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MMWR
Synopsis for May 27, 2005

The MMWR is embargoed until Thursday, 12 PM EDT.

  1. Tobacco Use and Cessation Counseling ― Global Health Professionals Survey Pilot Study, 10 Countries, 2005
  2. Cigarette Smoking Among Adults ― United States, 2003
  3. Blood Lead Levels ― United States 1999-2002
There is no MMWR Telebriefing scheduled for May 26, 2005

Tobacco Use and Cessation Counseling ― Global Health Professionals Survey Pilot Study, 10 Countries, 2005

Health care professionals play an important role in preventing and reducing tobacco use and are encouraged to provide patients with information about the health consequences of smoking, assist them with quitting, and serve as role models to promote a tobacco-free lifestyle.

PRESS CONTACT:
Wick Warren, Ph.D.

Researcher
CDC, National Center for Chronic Disease Prevention and Health Promotion
(770) 488-5131
 

A new study published in the May 27 issue of the Centers for Disease Control and Prevention (CDC) journal, Morbidity and Mortality Weekly Report, shows that while the majority (72 percent 99 percent) of dental, medical, nursing and pharmacy students from 10 countries believe they should receive training in counseling patients to quit smoking, only a small percentage (5 percent 37 percent) say they are receiving formal training to do that. In addition, the report finds current smoking rates among third-year health profession students is above 20 percent in seven of the 10 countries surveyed. The Global Health Professional Survey is the first of its kind to collect data on tobacco use by health profession students from Albania, Argentina, Bangladesh, Bosnia Croatia, Egypt, India, Philippines, Serbia and Uganda, as well as their attitudes toward tobacco use and about receiving training in smoking cessation counseling.

Cigarette Smoking Among Adults ― United States, 2003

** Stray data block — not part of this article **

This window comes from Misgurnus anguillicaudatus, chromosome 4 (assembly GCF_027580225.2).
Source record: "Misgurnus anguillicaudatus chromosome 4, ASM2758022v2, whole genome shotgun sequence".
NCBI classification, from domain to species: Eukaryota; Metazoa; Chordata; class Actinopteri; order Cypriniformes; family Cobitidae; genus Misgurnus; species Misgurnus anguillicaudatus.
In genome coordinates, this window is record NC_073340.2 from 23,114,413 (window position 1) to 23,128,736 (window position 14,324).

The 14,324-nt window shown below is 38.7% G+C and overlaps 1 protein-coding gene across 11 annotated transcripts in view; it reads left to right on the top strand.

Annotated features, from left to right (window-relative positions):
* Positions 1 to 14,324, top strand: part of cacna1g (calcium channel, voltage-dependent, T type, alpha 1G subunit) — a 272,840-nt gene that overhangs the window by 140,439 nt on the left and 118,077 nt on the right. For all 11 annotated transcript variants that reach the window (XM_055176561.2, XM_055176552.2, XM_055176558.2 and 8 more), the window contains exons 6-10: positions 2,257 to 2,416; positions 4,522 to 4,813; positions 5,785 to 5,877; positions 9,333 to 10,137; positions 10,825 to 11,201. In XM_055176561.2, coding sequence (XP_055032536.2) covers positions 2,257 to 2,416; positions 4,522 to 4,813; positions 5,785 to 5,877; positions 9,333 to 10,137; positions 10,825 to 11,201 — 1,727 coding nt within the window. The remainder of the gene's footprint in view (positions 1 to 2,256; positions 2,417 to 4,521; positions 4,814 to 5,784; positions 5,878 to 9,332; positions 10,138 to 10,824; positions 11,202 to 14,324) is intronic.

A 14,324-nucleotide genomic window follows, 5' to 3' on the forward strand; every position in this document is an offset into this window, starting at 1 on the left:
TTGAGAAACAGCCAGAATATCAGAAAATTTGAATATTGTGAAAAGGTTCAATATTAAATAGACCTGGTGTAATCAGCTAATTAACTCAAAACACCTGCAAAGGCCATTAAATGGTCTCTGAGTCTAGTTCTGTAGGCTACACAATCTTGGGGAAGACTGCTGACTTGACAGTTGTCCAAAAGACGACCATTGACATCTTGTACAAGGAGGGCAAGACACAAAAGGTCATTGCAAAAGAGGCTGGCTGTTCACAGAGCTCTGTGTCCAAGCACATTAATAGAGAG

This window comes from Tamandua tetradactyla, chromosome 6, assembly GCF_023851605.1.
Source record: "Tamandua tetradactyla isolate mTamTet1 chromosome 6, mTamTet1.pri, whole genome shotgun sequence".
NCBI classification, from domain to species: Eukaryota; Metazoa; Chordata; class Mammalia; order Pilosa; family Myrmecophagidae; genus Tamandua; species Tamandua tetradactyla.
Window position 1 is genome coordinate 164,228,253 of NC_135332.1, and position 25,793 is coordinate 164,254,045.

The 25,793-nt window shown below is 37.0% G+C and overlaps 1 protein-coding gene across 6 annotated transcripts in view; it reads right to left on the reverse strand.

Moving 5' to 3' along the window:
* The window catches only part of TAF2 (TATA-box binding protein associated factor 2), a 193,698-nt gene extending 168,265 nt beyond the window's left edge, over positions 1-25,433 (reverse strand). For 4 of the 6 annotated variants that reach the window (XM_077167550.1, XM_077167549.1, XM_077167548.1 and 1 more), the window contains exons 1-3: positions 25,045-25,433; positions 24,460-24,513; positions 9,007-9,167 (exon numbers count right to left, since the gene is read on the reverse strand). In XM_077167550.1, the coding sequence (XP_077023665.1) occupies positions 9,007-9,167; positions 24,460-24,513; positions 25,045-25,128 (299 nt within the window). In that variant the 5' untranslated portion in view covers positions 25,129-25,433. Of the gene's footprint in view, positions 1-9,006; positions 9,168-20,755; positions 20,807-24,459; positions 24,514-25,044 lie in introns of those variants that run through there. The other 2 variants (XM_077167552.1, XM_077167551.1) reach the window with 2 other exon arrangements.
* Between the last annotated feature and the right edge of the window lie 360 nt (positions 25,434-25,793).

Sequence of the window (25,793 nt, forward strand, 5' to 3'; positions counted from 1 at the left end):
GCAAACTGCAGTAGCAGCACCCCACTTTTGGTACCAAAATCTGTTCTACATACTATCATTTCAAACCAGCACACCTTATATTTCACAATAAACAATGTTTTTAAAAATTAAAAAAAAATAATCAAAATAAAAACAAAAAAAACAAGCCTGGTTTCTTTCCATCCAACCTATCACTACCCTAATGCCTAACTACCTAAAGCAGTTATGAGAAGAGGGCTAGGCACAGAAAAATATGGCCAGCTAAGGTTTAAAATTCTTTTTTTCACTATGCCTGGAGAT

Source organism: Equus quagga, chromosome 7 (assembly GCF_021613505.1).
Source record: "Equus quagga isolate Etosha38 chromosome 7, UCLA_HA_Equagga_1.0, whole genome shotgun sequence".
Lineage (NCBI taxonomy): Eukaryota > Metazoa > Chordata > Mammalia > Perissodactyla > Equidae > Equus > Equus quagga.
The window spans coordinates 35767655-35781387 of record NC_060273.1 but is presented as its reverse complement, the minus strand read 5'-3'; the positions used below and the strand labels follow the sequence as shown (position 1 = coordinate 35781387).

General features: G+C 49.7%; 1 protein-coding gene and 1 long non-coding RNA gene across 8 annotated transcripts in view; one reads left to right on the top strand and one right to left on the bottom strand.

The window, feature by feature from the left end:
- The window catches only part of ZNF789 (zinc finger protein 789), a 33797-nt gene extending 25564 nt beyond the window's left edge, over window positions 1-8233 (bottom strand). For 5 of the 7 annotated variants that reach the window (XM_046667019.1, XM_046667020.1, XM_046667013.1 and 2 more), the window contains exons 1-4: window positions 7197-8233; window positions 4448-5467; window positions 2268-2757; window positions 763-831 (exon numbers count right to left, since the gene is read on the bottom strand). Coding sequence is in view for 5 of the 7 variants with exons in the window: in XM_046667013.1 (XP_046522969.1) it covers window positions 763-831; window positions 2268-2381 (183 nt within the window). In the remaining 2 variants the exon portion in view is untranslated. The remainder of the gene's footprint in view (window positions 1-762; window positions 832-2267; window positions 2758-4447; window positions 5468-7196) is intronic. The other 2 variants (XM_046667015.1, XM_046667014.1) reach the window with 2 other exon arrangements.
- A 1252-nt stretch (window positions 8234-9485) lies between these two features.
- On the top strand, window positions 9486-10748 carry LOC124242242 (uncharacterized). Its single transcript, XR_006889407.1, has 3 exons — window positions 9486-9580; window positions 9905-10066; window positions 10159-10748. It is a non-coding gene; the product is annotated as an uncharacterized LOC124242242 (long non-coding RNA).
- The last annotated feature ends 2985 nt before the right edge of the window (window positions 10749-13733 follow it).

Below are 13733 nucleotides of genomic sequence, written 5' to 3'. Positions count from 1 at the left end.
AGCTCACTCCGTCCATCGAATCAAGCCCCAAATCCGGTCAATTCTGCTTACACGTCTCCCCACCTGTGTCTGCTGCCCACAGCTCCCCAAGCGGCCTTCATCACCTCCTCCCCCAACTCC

While overall smoking prevalence is declining, the higher prevalence among disadvantaged subgroups calls for, within the framework of comprehensive tobacco prevention and control programs, more efforts and programs to better reach diverse populations.

PRESS CONTACT:
Dave Nelson, M.D., M.S.
(available on Thursday May, 26, 2005)
Senior Scientific Advisor
CDC, National Center for Chronic Disease Prevention and Health Promotion
(770) 488-5131

Corinne Husten, M.D.
(available on Friday May, 27, 2005)
Medical Officer
CDC, National Center for Chronic Disease Prevention and Health Promotion
(770) 488-5131
 

A study published in the May 27 issue of the Centers for Disease Control and Prevention (CDC) journal, Morbidity and Mortality Weekly Report, reporting information from the 2003 National Health Interview Survey (NHIS), finds that approximately 21.6 percent of U.S. adults over 45 million people are current smokers; down from 22.5 percent in 2002 and 22.8 percent in 2001. The study also found that the 46 million adults who have quit smoking outnumber the 45 million people who continue to smoke the second straight year this has happened. The study points out that more efforts and programs are needed to reduce the continuing disparities in cigarette smoking by age, race/ethnicity and educational levels.

 

Blood Lead Levels ― United States 1999-2002

Blood lead levels have continued to decline in the U.S., although an estimated 310,000 young children are still at risk for exposure to harmful levels of lead.

PRESS CONTACT:
Debra J. Brody

CDC, National Center for Health Statistics
(301) 458-4800
 

Over the past 30 years, there has been a dramatic decline, nationwide, in blood lead levels (BLLs). Findings from the most recent National Health and Nutrition Examination Survey (NHANES), 1999 2002, indicate that BLLs are continuing to decrease across all age and racial/ethnic groups in the U.S. The overall prevalence of elevated BLLs (> 10 g/dL) for the US population was 0.7 percent. An estimated 310,000 children, 1-5 years, are still at risk for exposure to harmful lead levels. Although BLLs remained higher for young non-Hispanic black children, this group also experienced the greatest decline (72 percent) in elevated BLLs since1991-1994. The national health objective for 2010 is to eliminate all elevated BLLs in children. Continued attention to identify remaining lead hazards is necessary to meet this goal.
 


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This page last reviewed May 26, 2005
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